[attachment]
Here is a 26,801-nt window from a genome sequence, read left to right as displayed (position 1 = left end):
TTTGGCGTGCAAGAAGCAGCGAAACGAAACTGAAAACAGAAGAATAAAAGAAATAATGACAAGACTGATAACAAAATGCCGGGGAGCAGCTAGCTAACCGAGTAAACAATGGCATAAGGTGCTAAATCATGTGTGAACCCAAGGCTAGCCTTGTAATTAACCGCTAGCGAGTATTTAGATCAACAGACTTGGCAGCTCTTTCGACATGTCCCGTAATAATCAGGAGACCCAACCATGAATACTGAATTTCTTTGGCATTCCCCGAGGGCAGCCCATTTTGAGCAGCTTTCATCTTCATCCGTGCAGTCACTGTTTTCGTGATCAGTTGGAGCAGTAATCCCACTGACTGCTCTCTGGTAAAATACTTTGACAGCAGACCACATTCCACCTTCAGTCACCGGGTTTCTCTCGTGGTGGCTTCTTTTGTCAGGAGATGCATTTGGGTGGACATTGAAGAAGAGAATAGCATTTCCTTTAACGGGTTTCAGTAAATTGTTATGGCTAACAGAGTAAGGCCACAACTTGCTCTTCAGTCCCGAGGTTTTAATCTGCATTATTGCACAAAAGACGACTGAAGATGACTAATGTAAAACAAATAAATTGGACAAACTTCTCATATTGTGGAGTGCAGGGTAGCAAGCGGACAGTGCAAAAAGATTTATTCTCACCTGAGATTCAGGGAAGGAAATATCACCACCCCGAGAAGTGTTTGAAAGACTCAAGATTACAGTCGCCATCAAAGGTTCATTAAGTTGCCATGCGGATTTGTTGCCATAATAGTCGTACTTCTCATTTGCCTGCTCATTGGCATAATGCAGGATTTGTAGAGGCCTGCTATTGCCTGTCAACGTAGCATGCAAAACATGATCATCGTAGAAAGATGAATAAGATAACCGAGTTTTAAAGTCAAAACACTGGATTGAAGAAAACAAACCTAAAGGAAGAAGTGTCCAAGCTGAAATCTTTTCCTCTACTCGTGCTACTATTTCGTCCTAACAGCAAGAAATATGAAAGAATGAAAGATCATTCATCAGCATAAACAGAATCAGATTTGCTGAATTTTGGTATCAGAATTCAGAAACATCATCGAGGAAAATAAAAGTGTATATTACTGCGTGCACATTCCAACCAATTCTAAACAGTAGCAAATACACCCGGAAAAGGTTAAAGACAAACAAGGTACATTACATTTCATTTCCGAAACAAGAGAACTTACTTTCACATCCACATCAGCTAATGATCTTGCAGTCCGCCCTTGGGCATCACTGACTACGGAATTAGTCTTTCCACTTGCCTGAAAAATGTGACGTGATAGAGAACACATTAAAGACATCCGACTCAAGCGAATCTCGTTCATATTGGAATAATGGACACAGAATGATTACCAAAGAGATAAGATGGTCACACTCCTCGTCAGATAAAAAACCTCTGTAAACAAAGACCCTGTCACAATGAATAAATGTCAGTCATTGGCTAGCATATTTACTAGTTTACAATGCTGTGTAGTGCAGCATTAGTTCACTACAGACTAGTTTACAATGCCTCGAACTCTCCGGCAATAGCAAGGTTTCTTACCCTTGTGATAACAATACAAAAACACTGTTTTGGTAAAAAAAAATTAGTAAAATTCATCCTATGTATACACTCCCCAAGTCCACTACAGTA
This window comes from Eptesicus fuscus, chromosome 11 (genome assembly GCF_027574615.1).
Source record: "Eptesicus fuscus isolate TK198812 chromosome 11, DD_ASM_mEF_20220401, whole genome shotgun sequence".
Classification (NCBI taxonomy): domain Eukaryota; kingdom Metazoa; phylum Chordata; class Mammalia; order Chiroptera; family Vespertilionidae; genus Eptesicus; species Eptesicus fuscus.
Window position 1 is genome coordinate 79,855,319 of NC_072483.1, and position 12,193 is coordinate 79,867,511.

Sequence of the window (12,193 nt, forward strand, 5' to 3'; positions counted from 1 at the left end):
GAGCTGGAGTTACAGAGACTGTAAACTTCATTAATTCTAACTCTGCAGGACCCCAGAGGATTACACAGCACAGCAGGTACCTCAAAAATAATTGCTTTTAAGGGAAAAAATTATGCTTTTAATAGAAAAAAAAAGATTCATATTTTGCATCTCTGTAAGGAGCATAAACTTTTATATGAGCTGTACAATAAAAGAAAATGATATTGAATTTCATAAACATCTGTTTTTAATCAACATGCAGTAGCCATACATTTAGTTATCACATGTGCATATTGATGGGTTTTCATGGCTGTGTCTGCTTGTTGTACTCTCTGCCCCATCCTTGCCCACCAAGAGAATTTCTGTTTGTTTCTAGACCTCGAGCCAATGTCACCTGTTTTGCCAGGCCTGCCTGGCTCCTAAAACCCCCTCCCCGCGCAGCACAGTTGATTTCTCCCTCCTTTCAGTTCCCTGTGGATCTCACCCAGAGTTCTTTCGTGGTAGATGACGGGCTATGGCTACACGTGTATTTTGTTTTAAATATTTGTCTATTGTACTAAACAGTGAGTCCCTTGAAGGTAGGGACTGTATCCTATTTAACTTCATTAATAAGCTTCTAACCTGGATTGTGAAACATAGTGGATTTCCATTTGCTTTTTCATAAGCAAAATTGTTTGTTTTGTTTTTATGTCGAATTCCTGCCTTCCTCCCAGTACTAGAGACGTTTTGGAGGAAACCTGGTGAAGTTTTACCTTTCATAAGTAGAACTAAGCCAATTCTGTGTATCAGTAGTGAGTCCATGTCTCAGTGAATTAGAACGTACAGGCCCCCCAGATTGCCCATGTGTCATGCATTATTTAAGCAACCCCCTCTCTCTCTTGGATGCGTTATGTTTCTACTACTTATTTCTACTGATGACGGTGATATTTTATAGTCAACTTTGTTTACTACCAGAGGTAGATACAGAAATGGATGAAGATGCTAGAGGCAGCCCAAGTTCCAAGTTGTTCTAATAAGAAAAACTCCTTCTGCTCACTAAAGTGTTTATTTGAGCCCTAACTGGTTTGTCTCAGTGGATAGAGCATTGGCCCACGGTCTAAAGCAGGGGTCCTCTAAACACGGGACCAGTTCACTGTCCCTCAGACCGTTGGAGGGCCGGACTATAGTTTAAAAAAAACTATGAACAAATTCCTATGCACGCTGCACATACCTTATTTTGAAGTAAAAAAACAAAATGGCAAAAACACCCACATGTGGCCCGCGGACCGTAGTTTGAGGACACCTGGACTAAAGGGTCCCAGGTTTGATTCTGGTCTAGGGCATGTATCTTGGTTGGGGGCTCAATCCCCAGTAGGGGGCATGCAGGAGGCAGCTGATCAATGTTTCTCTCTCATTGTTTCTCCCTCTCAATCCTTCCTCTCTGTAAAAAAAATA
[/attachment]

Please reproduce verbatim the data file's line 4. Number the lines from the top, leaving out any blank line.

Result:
Source record: "Eptesicus fuscus isolate TK198812 chromosome 11, DD_ASM_mEF_20220401, whole genome shotgun sequence".